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Softwall/Hardwall Cleanrooms and Cleanroom Components

USP 797 Guidelines

Cleanrooms are a contained area where a laminar flow of HEPA or ULPA filter air is fed to provide a pre-determined level of cleanliness. That level is the number of .5 micron or larger particles

in a cubic foot of air. In the case of USP 797, the level is ISO Class 8 (formerly Class 100,000). An ante area, or gowning area, is required and may or may not be separated by a physical wall depending on the risk level. Cleanrooms may be hard wall or soft wall, free standing or converted rooms or parts of rooms.


Soft wall cleanrooms are the most common rooms especially in ISO Class 7 and 8 (Class 10,000 and 100,000). They may be free standing or incorporated into a portion of an existing room. Free standing soft wall cleanrooms are relatively inexpensive, easily assembled by in-house personnel and readily moveable and expandable. The cleanroom is placed on a seam and crack free floor, usually vinyl with welded seams. Most of our soft wall cleanrooms may be assembled by one, but preferably two competent maintenance personnel in a day or two. When pre-wired, the only additional item is to have a single connection wired into a junction box by a certified electrician. All the pieces are pre-drilled and easily assembled. Construction time and debris are minimal (see CAP 577).


An alternative to a free standing unit is to use one or more existing walls as a part of the cleanroom structure. A curtain may be used to divide a room or multiple curtains may be used to cordon off a corner or section of a larger area. Again, the floor must be seam and crack free (generally a vinyl floor with welded seams) and in this case, the walls painted with an epoxy cleanroom wall paint to resist the introduction of particles. Curtains are used to divide the area from the rest of the room. Motorized HEPA filters, cleanroom lights and cleanroom ceiling tiles are suspended in a ceiling grid, normally 2 x 4 foot. This is similar to most 2 x 4 grids but because of the weight of the motorized filter and tiles, this gridwork should be heavy duty. A strip door is normally added for entry. Portions of a free-standing unit may also be used to construct one, two or three walls of the structure. Our NCI staff is available to assist you with the planning of your cleanroom project. See below for some of the items that may be required.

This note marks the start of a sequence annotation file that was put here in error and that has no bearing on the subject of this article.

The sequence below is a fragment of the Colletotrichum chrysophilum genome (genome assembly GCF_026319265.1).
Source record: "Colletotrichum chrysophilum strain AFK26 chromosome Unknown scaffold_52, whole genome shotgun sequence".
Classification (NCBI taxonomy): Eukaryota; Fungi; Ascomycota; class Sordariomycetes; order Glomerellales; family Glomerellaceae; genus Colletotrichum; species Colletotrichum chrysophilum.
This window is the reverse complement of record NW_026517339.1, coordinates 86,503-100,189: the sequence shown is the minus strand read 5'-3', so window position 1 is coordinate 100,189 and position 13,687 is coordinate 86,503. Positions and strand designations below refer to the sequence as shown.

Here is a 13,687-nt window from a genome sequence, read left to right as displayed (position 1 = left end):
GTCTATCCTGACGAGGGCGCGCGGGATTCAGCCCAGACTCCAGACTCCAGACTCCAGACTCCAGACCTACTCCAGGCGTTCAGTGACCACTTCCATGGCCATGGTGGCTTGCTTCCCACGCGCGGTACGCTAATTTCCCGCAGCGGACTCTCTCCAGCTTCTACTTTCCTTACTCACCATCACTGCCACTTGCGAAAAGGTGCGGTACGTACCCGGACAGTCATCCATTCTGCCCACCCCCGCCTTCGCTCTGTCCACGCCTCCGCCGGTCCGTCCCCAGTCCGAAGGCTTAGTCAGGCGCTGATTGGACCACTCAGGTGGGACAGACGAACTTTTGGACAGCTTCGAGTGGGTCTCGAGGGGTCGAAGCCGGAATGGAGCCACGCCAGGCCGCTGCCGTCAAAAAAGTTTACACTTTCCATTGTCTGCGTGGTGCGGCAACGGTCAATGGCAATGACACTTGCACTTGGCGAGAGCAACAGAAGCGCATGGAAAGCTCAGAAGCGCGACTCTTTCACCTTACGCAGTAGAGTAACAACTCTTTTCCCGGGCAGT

Additional Cleanroom Items

LIGHTS (1210142120)
PAINT (CX5200-1)


Hard wall cleanrooms are similar to soft wall cleanrooms in that they are easily assembled, expandable and moveable. There a several reasons to select a hard wall cleanroom over a soft wall. The first is its aesthetic appeal. The hardwall cleanroom also allows for double wall construct to provide less costly heating and cooling, especially in larger cleanrooms. Cleaning may be easier and the hard walls may provide less chance of contamination in high traffic areas. Using one or more of the hard walls can also be used to convert an existing room into a cleanroom. (see CAP 591)


An existing room may be converted into a clearoom with some minor modifications. First, the room must be properly vented. The vents provide the HEPA filtered air a place to escape and must be placed so as not to create "dead spots" where the air stagnates and becomes contaminated with particles. Many times the venting is accomplished with a double wall or plenum. Preparation of the walls and floors is required. Addition of cleanroom lights, tiles and mortorized HEPA filters is necessary. The door can be replaced with strip curtains or a cleanroom door and an ante room or gowning area can be added inside or outside the room. NCI knowledgeable staff can help you with this convesion process.

Please Contact Innotech for Information that fits your Cleanroom Specifications!

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